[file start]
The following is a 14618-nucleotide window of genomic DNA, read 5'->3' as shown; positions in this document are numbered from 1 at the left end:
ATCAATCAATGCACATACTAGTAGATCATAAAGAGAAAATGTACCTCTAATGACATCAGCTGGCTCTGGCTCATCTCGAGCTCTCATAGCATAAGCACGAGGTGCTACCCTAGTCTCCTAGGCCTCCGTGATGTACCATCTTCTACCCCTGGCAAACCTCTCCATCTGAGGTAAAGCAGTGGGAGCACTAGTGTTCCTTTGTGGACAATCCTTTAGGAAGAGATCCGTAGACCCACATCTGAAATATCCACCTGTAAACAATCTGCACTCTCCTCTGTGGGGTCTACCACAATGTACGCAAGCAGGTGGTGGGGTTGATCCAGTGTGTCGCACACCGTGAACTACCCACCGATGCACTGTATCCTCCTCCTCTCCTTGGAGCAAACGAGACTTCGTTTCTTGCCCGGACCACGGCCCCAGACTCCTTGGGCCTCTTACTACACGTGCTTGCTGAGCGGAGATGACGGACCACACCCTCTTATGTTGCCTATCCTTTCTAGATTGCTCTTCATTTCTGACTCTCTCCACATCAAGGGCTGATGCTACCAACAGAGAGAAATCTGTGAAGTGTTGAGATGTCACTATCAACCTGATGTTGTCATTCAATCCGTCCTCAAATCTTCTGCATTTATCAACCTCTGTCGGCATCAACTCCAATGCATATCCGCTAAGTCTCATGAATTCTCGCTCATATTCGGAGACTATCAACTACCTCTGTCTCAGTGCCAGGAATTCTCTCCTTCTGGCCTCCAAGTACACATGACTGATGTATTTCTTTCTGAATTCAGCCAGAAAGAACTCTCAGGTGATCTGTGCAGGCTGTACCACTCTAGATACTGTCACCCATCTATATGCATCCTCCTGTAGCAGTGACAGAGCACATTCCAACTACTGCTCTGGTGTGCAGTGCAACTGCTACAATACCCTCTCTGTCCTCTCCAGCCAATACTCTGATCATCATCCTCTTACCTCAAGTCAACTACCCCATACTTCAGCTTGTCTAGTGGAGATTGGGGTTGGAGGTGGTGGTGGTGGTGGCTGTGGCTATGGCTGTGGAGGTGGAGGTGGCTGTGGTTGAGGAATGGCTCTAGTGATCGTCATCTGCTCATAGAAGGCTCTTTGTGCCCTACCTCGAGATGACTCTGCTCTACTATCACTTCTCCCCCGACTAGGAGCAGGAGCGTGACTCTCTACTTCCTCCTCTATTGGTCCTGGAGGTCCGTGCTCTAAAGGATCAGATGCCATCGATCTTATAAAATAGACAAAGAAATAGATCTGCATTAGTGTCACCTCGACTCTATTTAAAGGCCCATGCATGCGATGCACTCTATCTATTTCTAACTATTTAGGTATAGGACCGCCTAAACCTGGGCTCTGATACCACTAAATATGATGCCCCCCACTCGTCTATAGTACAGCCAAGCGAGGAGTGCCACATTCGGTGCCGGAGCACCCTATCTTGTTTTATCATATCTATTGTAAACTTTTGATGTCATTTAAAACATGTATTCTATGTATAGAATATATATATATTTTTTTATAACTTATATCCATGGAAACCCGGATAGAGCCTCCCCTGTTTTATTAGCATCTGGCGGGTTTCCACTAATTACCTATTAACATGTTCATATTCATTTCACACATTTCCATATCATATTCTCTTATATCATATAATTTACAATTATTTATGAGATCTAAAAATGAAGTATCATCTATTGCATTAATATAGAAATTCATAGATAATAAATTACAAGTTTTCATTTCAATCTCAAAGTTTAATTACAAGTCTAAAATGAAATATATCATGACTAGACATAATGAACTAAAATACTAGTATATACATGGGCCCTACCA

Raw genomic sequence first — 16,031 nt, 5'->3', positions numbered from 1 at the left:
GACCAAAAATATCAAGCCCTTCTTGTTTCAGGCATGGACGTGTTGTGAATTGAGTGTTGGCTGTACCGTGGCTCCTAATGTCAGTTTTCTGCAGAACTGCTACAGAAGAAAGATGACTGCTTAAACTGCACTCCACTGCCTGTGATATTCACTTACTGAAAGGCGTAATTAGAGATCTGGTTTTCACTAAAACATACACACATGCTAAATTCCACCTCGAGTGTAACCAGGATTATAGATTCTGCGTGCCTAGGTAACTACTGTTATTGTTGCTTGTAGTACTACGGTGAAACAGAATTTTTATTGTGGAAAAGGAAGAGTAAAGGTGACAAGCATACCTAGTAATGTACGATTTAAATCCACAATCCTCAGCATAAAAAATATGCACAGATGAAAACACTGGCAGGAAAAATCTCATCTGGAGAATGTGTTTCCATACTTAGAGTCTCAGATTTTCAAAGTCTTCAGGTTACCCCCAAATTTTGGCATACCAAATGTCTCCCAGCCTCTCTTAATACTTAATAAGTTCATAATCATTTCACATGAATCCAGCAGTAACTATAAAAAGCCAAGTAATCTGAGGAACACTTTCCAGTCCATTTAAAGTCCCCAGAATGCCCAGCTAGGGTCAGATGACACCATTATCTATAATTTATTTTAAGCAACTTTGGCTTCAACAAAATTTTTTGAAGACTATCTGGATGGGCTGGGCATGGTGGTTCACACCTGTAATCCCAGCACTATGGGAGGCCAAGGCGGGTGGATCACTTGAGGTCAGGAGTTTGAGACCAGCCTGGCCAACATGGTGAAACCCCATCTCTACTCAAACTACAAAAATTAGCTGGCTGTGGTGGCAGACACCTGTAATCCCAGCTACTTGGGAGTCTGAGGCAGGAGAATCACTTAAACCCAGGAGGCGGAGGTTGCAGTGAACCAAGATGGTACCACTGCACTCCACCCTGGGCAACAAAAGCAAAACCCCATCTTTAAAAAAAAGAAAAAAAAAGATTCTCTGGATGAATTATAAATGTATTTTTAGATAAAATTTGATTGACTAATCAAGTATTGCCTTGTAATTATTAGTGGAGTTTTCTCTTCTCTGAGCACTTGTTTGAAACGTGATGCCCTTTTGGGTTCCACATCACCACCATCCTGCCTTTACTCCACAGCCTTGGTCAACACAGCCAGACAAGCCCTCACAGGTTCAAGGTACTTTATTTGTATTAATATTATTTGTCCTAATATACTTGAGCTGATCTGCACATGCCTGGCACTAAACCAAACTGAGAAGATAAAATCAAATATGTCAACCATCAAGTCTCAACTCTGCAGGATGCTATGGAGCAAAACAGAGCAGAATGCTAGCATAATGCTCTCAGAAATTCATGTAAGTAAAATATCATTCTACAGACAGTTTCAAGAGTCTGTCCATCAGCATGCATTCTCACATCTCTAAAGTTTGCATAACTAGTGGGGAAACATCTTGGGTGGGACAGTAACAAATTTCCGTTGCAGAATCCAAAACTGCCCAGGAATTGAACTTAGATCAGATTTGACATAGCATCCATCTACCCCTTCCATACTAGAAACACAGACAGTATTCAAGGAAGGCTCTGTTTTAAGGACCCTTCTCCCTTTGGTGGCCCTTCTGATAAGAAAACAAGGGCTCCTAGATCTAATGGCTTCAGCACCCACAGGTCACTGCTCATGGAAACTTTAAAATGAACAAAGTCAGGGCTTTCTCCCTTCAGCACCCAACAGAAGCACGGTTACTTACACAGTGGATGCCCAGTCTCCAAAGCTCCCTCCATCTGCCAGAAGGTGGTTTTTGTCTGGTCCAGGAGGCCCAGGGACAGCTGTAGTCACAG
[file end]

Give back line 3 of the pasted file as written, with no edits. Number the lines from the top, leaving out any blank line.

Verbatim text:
Raw genomic sequence first — 16,031 nt, 5'->3', positions numbered from 1 at the left: